The two leaders have reportedly reached an agreement to pursue a railway joint venture. Russia has also agreed to continue training Mongolian military officers.
Nikolai Spassky, deputy head of the Russian nuclear agency Rosatom, signed a cooperation agreement with Sodnomyn Enhbat, head of the Mongolian Nuclear Energy Agency, which paves the way for a joint venture to develop uranium deposits and build a nuclear power plant in Mongolia.
Despite the Russian economy coming under increasing stress, the Kremlin is still pursuing a policy of handing out credits and other forms of assistance to foreign governments for political reasons, experts say.
Mongolia and Russia have always had close relations, so much so that during the Soviet era Ulaan Baatar was considered the capital of the 16th Soviet Republic.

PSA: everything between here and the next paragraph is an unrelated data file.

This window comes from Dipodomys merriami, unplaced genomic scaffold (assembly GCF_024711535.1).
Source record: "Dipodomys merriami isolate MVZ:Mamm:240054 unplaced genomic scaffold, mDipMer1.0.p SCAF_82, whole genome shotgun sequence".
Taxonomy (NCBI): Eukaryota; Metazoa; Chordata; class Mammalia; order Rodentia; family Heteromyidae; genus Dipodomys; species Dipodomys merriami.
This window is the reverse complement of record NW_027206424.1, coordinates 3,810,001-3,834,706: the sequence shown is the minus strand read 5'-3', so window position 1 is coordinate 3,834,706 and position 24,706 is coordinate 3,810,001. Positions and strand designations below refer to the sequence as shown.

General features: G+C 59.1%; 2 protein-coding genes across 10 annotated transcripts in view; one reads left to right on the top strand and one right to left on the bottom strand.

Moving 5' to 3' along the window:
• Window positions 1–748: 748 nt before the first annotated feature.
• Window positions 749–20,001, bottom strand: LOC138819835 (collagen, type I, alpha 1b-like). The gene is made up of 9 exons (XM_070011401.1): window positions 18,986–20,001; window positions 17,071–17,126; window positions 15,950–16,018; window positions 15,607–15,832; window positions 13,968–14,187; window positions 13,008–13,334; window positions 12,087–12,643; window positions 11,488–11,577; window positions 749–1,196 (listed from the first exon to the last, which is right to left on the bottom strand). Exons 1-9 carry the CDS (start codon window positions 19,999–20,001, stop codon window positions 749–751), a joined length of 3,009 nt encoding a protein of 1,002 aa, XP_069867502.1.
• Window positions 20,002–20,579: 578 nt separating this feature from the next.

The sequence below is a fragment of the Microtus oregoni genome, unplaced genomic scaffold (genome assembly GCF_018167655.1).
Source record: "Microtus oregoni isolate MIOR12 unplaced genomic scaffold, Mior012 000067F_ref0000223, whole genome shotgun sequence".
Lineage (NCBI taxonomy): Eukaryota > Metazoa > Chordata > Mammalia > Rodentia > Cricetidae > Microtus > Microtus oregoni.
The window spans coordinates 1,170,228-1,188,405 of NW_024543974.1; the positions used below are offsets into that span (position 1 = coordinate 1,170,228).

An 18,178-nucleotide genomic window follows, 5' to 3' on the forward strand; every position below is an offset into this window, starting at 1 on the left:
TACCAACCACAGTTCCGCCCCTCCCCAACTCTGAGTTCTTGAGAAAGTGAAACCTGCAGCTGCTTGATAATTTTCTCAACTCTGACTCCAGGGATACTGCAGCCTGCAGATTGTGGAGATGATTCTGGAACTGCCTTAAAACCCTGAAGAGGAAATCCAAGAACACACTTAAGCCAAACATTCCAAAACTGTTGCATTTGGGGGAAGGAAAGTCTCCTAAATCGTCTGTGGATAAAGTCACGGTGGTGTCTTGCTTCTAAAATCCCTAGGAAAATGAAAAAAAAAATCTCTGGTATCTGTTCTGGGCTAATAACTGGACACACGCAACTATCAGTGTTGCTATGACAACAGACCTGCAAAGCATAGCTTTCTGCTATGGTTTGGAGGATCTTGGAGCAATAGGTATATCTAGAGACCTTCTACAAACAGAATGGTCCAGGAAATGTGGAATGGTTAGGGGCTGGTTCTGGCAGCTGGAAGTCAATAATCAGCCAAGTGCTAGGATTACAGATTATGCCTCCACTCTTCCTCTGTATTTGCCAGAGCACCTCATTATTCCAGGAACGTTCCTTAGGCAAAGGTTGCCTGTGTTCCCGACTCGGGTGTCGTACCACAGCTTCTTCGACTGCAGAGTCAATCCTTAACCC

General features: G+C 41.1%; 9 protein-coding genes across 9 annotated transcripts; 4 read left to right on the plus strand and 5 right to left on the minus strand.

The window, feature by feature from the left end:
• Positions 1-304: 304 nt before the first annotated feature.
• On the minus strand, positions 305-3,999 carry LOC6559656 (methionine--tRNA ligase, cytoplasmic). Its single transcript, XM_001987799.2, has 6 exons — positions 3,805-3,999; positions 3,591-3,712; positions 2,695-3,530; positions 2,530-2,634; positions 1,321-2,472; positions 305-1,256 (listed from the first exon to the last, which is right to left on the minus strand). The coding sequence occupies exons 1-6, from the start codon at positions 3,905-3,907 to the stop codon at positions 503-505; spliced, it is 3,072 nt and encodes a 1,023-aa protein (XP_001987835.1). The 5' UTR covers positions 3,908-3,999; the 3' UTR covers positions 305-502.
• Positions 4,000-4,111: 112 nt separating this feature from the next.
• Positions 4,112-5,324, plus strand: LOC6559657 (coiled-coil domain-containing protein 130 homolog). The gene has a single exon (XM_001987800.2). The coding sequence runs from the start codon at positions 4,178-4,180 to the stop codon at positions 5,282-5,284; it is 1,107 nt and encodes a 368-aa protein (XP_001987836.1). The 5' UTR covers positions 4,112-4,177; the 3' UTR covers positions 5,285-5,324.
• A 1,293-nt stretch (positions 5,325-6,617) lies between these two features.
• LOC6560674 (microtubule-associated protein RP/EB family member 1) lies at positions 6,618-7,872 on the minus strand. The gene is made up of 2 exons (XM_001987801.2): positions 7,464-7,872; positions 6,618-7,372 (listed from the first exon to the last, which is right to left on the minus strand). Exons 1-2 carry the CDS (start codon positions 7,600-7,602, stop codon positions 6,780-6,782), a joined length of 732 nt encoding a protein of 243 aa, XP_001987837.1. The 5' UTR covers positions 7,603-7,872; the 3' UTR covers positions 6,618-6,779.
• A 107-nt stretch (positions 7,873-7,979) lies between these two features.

Ties became somewhat looser after the collapse of the Soviet system, but remain strong. Russian companies are actively involved in Mongolia’s natural resource sectors, exploiting coal fields and precious metal deposits.
Russia is Mongolia’s top trading partner; two-way trade reached US$ 1.3 billion last year.
In 2003 the Kremlin forgave Mongolia’s debt to Russia, estimated at US$ 11 billion (about € 8 billion).